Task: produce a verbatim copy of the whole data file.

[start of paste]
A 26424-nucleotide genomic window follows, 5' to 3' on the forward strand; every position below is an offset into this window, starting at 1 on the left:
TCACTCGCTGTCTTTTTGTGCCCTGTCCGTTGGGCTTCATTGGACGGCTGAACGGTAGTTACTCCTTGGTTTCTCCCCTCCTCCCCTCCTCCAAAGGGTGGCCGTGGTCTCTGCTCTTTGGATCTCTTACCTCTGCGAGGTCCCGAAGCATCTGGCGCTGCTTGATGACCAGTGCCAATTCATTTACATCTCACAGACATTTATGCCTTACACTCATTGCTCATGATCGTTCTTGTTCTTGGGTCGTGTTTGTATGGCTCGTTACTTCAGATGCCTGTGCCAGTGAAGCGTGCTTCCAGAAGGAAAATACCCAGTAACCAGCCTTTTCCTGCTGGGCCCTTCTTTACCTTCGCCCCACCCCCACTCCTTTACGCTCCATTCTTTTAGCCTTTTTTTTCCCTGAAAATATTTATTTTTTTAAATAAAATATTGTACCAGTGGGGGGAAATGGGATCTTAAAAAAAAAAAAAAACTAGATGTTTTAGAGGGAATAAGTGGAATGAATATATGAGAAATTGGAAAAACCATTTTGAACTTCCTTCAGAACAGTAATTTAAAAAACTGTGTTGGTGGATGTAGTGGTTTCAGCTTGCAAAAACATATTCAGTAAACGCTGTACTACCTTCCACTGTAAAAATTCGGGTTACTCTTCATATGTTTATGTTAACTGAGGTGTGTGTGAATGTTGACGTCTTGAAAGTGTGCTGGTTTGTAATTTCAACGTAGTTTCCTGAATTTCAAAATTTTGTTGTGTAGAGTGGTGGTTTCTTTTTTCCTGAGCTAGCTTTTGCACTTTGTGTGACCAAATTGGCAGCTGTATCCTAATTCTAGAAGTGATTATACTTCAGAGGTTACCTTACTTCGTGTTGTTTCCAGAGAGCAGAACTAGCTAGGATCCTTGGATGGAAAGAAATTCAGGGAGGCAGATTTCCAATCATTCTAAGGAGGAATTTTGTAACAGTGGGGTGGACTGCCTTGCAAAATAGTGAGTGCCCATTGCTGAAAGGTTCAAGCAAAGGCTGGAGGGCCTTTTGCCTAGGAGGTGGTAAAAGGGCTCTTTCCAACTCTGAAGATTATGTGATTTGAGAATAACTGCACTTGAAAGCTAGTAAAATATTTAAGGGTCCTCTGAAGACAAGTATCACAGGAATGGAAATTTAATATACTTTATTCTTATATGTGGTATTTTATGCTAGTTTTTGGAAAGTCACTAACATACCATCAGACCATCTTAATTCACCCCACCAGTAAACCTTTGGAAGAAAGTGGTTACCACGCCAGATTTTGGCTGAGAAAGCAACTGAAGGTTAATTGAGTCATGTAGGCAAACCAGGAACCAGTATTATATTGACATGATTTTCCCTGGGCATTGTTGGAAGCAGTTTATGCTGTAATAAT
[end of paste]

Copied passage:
A 26424-nucleotide genomic window follows, 5' to 3' on the forward strand; every position below is an offset into this window, starting at 1 on the left:
TCACTCGCTGTCTTTTTGTGCCCTGTCCGTTGGGCTTCATTGGACGGCTGAACGGTAGTTACTCCTTGGTTTCTCCCCTCCTCCCCTCCTCCAAAGGGTGGCCGTGGTCTCTGCTCTTTGGATCTCTTACCTCTGCGAGGTCCCGAAGCATCTGGCGCTGCTTGATGACCAGTGCCAATTCATTTACATCTCACAGACATTTATGCCTTACACTCATTGCTCATGATCGTTCTTGTTCTTGGGTCGTGTTTGTATGGCTCGTTACTTCAGATGCCTGTGCCAGTGAAGCGTGCTTCCAGAAGGAAAATACCCAGTAACCAGCCTTTTCCTGCTGGGCCCTTCTTTACCTTCGCCCCACCCCCACTCCTTTACGCTCCATTCTTTTAGCCTTTTTTTTCCCTGAAAATATTTATTTTTTTAAATAAAATATTGTACCAGTGGGGGGAAATGGGATCTTAAAAAAAAAAAAAAACTAGATGTTTTAGAGGGAATAAGTGGAATGAATATATGAGAAATTGGAAAAACCATTTTGAACTTCCTTCAGAACAGTAATTTAAAAAACTGTGTTGGTGGATGTAGTGGTTTCAGCTTGCAAAAACATATTCAGTAAACGCTGTACTACCTTCCACTGTAAAAATTCGGGTTACTCTTCATATGTTTATGTTAACTGAGGTGTGTGTGAATGTTGACGTCTTGAAAGTGTGCTGGTTTGTAATTTCAACGTAGTTTCCTGAATTTCAAAATTTTGTTGTGTAGAGTGGTGGTTTCTTTTTTCCTGAGCTAGCTTTTGCACTTTGTGTGACCAAATTGGCAGCTGTATCCTAATTCTAGAAGTGATTATACTTCAGAGGTTACCTTACTTCGTGTTGTTTCCAGAGAGCAGAACTAGCTAGGATCCTTGGATGGAAAGAAATTCAGGGAGGCAGATTTCCAATCATTCTAAGGAGGAATTTTGTAACAGTGGGGTGGACTGCCTTGCAAAATAGTGAGTGCCCATTGCTGAAAGGTTCAAGCAAAGGCTGGAGGGCCTTTTGCCTAGGAGGTGGTAAAAGGGCTCTTTCCAACTCTGAAGATTATGTGATTTGAGAATAACTGCACTTGAAAGCTAGTAAAATATTTAAGGGTCCTCTGAAGACAAGTATCACAGGAATGGAAATTTAATATACTTTATTCTTATATGTGGTATTTTATGCTAGTTTTTGGAAAGTCACTAACATACCATCAGACCATCTTAATTCACCCCACCAGTAAACCTTTGGAAGAAAGTGGTTACCACGCCAGATTTTGGCTGAGAAAGCAACTGAAGGTTAATTGAGTCATGTAGGCAAACCAGGAACCAGTATTATATTGACATGATTTTCCCTGGGCATTGTTGGAAGCAGTTTATGCTGTAATAAT